Dr. Amy B. Howell is an associate research scientist at the Marucci Center for Blueberry and Cranberry Research at Rutgers University, where she works on isolating natural products from cranberries and blueberries that benefit health. Since 1993, Dr. Howell has been engaged in research aimed at identifying the active compounds in cranberries that prevent urinary tract infections and determining their role in maintenance of urinary tract health. With the help of a team of scientists, Dr. Howell isolated specific compounds from cranberry fruit, called condensed tannins or proanthocyanidins, which were found to be capable of preventing E. coli bacteria from attaching to cells from the urinary tract. This work, funded in part by research grants from Ocean Spray Cranberries, Inc., was published in The New England Journal of Medicine. Her work on identification of the unique molecular structures of these beneficial cranberry tannins has been published in both Phytochemistry and the Journal of Natural Products. She is also studying the pharmacokinetics and bioavailability of the cranberry tannins in an effort to determine site(s) of action and dose-response. Dr. Howell’s current study, published in The Journal of the American Medical Association, investigates cranberry’s role in preventing antibiotic resistant bacteria from colonizing the urinary tract.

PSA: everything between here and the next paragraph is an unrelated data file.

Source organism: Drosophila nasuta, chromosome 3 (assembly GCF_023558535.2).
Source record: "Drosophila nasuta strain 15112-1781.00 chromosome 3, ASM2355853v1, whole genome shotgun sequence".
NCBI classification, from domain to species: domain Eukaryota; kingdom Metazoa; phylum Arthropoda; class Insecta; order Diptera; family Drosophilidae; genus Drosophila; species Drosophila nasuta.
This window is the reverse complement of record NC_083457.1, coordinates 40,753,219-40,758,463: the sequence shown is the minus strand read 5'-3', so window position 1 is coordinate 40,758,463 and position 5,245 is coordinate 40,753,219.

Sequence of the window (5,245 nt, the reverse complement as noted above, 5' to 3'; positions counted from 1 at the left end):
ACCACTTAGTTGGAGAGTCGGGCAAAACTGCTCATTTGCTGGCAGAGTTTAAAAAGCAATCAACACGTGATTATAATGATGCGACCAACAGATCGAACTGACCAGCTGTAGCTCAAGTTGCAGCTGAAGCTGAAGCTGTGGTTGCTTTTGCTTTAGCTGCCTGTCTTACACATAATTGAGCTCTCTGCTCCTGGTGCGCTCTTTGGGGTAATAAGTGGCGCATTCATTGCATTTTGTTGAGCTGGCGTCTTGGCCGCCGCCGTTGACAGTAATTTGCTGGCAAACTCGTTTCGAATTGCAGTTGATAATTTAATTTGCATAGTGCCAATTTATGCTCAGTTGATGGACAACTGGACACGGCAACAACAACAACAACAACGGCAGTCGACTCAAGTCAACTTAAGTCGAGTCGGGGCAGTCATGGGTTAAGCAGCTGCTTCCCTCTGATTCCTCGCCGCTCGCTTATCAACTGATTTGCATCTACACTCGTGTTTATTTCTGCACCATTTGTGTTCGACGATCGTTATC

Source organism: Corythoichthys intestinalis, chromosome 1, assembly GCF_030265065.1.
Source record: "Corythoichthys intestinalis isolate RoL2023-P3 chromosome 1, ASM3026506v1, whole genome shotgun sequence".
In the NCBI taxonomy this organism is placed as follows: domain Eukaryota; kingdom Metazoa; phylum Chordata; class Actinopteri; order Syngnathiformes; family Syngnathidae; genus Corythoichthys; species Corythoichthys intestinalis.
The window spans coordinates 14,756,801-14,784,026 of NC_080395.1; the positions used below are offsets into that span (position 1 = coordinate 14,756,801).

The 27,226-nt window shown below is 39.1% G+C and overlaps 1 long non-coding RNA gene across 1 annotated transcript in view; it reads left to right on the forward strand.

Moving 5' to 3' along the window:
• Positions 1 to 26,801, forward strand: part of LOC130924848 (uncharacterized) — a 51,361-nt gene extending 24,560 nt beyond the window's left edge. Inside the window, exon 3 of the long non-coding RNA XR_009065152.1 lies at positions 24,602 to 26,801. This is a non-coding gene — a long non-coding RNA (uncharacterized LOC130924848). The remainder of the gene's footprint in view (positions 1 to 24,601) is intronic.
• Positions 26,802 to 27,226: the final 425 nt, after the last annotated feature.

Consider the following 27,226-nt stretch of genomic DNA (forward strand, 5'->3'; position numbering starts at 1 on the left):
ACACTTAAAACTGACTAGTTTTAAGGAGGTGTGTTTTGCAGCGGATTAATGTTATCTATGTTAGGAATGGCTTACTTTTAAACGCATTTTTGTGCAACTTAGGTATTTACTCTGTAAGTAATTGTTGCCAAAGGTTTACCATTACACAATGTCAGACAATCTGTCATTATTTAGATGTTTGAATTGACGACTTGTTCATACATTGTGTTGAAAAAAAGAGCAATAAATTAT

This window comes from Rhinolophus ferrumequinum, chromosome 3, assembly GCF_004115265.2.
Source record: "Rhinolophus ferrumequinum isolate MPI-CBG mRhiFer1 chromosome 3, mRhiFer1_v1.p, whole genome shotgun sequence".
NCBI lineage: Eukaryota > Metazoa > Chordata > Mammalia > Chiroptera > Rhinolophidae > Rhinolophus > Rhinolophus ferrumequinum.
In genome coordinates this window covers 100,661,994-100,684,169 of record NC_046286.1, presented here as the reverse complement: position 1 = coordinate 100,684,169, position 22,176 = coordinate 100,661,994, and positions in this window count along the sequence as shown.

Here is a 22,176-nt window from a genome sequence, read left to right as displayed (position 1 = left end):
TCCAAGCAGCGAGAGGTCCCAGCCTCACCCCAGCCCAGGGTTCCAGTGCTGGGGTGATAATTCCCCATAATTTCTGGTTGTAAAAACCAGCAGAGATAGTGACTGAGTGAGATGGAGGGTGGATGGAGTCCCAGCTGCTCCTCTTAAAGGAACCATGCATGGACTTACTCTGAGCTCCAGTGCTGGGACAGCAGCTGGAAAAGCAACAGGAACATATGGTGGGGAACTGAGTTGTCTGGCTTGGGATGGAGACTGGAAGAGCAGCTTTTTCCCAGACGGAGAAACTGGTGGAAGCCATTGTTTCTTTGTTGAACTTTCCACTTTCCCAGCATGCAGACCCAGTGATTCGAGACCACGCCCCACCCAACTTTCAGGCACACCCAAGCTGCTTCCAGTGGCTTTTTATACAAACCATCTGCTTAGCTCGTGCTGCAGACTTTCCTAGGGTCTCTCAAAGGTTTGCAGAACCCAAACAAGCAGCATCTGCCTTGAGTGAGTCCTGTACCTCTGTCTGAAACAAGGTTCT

For further information regarding
Ocean Spray®, please contact
Susan Huria
Huria Anders Limited
Ocean Spray® PR partner in New Zealand

© Scoop Media

Culture Headlines | Health Headlines | Education Headlines

Howard Davis Article: A Musical Axis - Brahms, Wagner, Sibelius

Brahms' warm and exquisitely subtle Symphony No. 3 in F major, Wagner's irrepressibly sentimental symphonic poem Siegfried Idyll, and Sibelius' chilling and immensely challenging Violin Concerto in D minor exemplify distinct stages of development in a tangled and convoluted series of skirmishes that came to define subsequent disputes about the nature of post-Romantic orchestral writing well into the following century. More>>


Scoop Review Of Books: A Pale Ghost Writer

Reviewed by Ruth Brassington, Richard Flanagan's new novel is about a novelist hastily ghost-writing the biography of a crook about to go to trial. The reader is kept on a cliff-edge, as the narrator tries to get blood out of his stone man. More>>

Negotiations Begin: Equal Conditions For Men & Women In Professional Football

The trade union representing New Zealand's professional footballers has initiated bargaining for an agreement securing equal terms and conditions for men and women. If negotiated, it will be the first agreement of its kind in the world. More>>


New Zealand Wars Commemoration: Witi Ihimaera's Sleeps Standing Moetū

The second of several articles to mark Rā Maumahara, remembering the New Zealand Land Wars. The first was a Q&A with Vincent O’Malley, author of The Great War for New Zealand: Waikato 1800–2000. More>>


Howard Davis Review: Conflict & Resistance - Ria Hall's Rules of Engagement

From the aftermath of war through colonisation to her own personal convictions, Hall's new CD addresses current issues and social problems on multiple levels, confirming her position as a polemical and preeminent voice on the indigenous NZ music scene. More>>



  • Wellington
  • Christchurch
  • Auckland